There are many good reasons for the introduction of a digital talent marketplace in a company. Tandemploy’s marketplace alone is used by thousands of employees in 58 countries around the world because their organizations sense that a new era has begun. One in which collaborative and connected work, and especially connected learning, are more important than ever before.
But what does that mean in practice? Which processes and dynamics in companies are affected by a talent marketplace? Which structures can it disrupt if used correctly? – We have compiled five observations on how a talent marketplace can change collaboration for the better.
1. A marketplace promotes good encounters – also digitally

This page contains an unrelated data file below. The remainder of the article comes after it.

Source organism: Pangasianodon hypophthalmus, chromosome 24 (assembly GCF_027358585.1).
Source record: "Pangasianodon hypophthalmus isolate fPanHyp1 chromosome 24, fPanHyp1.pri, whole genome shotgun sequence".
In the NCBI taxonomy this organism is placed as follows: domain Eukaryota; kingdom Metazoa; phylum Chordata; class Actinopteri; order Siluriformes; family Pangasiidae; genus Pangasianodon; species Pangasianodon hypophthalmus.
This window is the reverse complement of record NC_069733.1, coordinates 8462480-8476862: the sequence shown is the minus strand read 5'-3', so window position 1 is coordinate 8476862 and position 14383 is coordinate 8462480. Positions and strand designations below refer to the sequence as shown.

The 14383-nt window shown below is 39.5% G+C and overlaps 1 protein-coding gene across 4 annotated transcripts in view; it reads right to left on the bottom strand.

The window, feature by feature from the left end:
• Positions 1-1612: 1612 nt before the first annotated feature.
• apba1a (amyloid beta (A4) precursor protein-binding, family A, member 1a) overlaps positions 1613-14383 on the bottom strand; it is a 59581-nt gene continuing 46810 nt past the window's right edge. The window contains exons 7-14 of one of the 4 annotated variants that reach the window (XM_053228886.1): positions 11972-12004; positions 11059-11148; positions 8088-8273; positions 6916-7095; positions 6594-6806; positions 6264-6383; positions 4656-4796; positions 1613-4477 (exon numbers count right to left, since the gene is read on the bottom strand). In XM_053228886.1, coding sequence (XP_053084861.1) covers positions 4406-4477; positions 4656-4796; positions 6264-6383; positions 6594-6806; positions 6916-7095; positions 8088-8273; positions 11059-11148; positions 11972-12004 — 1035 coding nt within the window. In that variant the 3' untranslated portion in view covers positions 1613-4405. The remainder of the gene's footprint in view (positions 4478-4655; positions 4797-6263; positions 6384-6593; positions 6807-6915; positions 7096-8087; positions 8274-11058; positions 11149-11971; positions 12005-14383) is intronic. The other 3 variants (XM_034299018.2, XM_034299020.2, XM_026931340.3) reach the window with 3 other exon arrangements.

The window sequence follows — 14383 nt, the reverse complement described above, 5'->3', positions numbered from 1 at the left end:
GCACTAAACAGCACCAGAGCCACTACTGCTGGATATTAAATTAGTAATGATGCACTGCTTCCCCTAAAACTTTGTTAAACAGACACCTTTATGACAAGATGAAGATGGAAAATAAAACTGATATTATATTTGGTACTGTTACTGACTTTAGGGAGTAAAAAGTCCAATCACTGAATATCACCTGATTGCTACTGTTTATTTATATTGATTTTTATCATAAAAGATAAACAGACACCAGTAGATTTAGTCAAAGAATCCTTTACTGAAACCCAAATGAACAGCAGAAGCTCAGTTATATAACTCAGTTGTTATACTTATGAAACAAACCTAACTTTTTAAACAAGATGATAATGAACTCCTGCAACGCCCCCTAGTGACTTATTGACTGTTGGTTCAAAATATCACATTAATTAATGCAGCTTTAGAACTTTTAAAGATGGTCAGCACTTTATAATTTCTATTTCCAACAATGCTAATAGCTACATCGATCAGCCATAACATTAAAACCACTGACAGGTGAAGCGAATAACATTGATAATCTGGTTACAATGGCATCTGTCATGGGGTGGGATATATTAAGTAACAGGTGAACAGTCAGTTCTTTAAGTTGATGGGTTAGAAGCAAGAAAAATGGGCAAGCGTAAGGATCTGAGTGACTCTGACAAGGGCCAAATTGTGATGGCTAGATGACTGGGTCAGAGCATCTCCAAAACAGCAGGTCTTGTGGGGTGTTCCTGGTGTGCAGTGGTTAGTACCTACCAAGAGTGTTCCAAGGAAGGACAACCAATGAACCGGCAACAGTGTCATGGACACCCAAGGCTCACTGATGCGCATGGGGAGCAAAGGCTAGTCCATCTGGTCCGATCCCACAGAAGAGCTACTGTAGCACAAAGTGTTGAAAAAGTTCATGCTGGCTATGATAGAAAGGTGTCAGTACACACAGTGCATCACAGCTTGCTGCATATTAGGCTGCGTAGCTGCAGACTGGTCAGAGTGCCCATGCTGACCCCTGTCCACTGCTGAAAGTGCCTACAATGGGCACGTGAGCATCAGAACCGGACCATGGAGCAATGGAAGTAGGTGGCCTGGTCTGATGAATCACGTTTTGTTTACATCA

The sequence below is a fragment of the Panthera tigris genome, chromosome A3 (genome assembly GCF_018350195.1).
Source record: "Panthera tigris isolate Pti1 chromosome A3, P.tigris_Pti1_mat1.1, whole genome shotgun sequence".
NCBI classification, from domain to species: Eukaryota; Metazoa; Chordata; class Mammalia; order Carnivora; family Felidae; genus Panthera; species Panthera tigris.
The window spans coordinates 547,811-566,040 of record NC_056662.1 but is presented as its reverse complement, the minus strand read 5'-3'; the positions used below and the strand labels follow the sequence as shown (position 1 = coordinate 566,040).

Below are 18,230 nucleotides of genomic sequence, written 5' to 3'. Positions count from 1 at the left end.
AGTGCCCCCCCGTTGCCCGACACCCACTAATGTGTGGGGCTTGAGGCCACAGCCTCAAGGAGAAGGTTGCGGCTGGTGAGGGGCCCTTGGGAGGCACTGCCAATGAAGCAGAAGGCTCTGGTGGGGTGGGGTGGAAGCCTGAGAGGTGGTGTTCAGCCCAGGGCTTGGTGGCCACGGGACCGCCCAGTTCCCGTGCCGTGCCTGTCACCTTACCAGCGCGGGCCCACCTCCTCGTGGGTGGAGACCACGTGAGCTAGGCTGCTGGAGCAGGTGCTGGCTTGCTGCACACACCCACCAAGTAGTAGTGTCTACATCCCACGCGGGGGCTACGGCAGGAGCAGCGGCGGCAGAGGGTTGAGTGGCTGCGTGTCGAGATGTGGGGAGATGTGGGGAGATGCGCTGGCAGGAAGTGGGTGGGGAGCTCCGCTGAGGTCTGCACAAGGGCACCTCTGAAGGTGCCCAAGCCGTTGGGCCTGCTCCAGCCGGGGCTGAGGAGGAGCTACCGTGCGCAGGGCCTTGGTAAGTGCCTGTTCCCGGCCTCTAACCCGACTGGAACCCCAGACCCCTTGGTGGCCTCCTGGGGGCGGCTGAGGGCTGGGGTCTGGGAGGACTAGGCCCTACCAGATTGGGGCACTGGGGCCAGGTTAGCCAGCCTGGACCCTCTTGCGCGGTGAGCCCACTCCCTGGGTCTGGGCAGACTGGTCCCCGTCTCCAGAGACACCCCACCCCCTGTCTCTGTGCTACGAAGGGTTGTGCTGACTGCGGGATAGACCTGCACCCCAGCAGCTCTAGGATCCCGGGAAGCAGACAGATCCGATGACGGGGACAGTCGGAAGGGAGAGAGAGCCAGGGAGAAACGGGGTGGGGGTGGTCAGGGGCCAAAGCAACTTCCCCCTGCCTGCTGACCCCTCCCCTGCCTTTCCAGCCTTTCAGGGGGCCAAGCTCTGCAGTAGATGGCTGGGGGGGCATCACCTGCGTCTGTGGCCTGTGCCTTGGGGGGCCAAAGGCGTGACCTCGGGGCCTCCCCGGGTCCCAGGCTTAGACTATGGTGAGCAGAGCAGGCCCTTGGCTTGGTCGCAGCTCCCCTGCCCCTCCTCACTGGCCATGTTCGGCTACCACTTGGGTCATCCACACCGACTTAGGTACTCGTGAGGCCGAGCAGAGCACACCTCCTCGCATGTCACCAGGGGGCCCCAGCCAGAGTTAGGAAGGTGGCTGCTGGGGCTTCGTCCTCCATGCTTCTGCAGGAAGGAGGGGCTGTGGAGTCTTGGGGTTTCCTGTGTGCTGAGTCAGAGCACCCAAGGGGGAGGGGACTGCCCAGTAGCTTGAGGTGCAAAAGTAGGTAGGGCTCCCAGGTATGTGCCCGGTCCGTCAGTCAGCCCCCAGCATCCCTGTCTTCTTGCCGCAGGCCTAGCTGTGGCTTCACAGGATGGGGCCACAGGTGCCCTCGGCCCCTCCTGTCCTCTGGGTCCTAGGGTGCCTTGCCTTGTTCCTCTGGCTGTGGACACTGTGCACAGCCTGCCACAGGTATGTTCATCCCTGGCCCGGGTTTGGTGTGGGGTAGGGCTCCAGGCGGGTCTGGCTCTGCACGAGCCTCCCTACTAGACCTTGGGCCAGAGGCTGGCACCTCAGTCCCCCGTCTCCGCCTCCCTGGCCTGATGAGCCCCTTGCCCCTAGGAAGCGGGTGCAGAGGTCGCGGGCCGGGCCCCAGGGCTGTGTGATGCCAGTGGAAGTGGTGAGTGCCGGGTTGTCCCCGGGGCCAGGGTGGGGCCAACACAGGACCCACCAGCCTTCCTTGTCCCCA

One thing that has become clear during the pandemic, is that digital encounters have a different quality than face-to-face encounters. Many people have realized that the much-talked-about spontaneous chat at the coffee machine is difficult to replicate in a Zoom room. The threshold for approaching each other and getting to know new colleagues in the digital space is far higher than in a chance encounter in the office or a workshop. A talent marketplace closes an important gap here because it combines both: a formal setup in the digital space with the appeal of chance encounters. In this way, it creates a way of coming together that has not existed before: surprising and yet not arbitrary. Because who comes together here fits together based on interests and desires, learning needs and skills. This is, for example, how cross-departmental learning duos are created. Or how employees who have never met before come together for an expert exchange.
2. A talent marketplace generates transparency